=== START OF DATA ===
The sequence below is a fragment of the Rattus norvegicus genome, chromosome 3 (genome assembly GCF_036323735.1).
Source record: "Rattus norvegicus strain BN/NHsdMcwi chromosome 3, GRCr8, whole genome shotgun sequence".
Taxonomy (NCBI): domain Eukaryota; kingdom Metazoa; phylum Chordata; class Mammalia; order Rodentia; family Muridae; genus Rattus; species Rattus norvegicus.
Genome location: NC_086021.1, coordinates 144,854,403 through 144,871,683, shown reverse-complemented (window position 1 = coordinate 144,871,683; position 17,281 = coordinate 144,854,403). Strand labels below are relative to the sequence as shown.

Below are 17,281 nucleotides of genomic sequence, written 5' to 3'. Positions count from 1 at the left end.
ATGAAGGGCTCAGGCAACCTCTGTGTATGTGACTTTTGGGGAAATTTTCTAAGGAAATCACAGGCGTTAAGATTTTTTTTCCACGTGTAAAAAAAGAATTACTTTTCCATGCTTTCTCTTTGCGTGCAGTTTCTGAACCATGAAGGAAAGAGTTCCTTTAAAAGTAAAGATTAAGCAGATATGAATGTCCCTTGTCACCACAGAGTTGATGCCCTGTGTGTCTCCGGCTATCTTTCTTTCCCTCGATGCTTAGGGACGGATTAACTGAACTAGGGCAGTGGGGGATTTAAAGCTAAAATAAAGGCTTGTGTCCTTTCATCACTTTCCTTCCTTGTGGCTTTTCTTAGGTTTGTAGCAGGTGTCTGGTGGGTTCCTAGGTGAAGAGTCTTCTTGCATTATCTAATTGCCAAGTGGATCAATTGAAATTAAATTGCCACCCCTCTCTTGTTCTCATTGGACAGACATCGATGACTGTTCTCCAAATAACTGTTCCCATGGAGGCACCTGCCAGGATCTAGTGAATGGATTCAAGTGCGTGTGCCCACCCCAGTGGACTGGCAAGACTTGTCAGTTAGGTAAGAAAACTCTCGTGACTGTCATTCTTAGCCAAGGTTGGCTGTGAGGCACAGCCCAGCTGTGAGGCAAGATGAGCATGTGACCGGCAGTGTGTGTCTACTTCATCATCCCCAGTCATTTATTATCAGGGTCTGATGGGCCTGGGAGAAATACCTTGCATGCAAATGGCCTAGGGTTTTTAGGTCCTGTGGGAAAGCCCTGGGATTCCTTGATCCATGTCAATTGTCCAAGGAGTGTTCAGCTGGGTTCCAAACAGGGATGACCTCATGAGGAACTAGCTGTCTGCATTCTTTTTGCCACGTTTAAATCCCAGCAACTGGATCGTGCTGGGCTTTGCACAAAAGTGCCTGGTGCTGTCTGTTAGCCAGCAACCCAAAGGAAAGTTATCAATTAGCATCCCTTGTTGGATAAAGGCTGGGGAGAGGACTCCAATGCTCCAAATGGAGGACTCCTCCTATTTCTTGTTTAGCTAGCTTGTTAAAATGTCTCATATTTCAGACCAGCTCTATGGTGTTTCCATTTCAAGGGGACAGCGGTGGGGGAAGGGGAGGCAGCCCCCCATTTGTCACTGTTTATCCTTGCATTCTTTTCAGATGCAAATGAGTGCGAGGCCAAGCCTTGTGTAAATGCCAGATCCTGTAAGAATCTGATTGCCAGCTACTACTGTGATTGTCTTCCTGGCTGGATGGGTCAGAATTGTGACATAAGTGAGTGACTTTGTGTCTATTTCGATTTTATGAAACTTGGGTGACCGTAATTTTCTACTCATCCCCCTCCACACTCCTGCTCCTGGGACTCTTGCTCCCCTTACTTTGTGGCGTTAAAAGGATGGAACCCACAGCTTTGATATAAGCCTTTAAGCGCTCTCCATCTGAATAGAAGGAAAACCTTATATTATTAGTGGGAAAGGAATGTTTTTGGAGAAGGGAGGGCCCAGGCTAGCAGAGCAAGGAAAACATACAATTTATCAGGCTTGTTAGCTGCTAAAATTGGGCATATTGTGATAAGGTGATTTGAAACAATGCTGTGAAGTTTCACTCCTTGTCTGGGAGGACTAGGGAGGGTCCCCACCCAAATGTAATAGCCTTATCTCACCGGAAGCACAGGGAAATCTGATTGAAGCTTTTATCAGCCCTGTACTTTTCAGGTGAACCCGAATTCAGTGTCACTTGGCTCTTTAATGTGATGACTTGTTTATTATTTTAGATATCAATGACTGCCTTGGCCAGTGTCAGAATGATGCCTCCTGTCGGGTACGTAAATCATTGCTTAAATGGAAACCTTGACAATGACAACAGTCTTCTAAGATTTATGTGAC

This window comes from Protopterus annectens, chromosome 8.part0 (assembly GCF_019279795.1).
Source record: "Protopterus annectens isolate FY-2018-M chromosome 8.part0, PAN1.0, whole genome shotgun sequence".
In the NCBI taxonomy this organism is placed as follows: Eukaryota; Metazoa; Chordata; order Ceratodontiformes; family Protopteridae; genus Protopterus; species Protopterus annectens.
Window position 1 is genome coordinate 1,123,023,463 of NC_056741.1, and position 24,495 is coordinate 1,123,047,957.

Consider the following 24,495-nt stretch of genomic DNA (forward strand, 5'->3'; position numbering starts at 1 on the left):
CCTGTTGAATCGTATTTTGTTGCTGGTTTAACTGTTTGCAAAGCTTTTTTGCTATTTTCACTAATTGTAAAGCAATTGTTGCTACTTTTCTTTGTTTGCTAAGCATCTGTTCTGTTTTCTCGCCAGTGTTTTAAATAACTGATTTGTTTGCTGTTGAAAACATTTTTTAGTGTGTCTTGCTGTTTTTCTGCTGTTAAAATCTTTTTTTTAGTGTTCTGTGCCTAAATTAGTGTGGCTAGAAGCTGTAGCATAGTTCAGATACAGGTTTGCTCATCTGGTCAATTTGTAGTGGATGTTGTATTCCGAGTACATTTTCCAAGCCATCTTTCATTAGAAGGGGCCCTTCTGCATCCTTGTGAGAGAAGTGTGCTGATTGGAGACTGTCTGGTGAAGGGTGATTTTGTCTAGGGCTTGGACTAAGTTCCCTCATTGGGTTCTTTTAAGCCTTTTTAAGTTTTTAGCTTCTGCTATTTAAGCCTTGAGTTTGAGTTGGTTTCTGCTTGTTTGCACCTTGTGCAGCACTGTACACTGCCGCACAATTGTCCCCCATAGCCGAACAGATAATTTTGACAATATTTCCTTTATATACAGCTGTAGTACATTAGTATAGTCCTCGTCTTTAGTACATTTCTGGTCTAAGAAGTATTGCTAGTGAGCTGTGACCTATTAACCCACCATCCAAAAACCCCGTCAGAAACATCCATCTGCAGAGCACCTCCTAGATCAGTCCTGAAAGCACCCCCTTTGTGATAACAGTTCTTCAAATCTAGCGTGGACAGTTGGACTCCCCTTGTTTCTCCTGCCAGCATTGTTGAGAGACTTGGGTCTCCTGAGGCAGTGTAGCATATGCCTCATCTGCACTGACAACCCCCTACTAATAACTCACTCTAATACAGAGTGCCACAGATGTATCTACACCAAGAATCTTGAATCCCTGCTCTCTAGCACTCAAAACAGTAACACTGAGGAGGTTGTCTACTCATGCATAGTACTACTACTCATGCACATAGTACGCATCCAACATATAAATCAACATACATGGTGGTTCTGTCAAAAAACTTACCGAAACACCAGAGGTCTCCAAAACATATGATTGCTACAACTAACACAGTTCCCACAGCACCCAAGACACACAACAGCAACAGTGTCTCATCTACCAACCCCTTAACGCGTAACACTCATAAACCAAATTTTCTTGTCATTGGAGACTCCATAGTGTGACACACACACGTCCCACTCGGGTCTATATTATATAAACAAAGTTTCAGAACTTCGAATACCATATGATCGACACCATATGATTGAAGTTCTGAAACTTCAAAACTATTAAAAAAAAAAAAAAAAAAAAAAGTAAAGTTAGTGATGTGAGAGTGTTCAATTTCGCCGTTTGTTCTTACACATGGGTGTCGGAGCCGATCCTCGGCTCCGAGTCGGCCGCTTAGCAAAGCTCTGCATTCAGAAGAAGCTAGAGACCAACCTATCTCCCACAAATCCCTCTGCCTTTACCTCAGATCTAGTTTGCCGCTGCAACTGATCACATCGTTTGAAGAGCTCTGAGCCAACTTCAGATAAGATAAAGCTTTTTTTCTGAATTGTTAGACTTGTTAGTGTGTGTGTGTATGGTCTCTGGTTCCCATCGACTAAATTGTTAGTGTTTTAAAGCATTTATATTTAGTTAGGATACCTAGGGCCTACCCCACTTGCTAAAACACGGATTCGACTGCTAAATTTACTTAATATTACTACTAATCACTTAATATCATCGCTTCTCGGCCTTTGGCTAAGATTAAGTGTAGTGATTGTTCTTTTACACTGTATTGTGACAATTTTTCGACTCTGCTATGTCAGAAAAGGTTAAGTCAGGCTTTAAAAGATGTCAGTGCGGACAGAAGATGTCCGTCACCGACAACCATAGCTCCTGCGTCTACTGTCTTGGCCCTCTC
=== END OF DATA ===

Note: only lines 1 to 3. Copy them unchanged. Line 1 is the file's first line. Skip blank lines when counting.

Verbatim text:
The sequence below is a fragment of the Rattus norvegicus genome, chromosome 3 (genome assembly GCF_036323735.1).
Source record: "Rattus norvegicus strain BN/NHsdMcwi chromosome 3, GRCr8, whole genome shotgun sequence".
Taxonomy (NCBI): domain Eukaryota; kingdom Metazoa; phylum Chordata; class Mammalia; order Rodentia; family Muridae; genus Rattus; species Rattus norvegicus.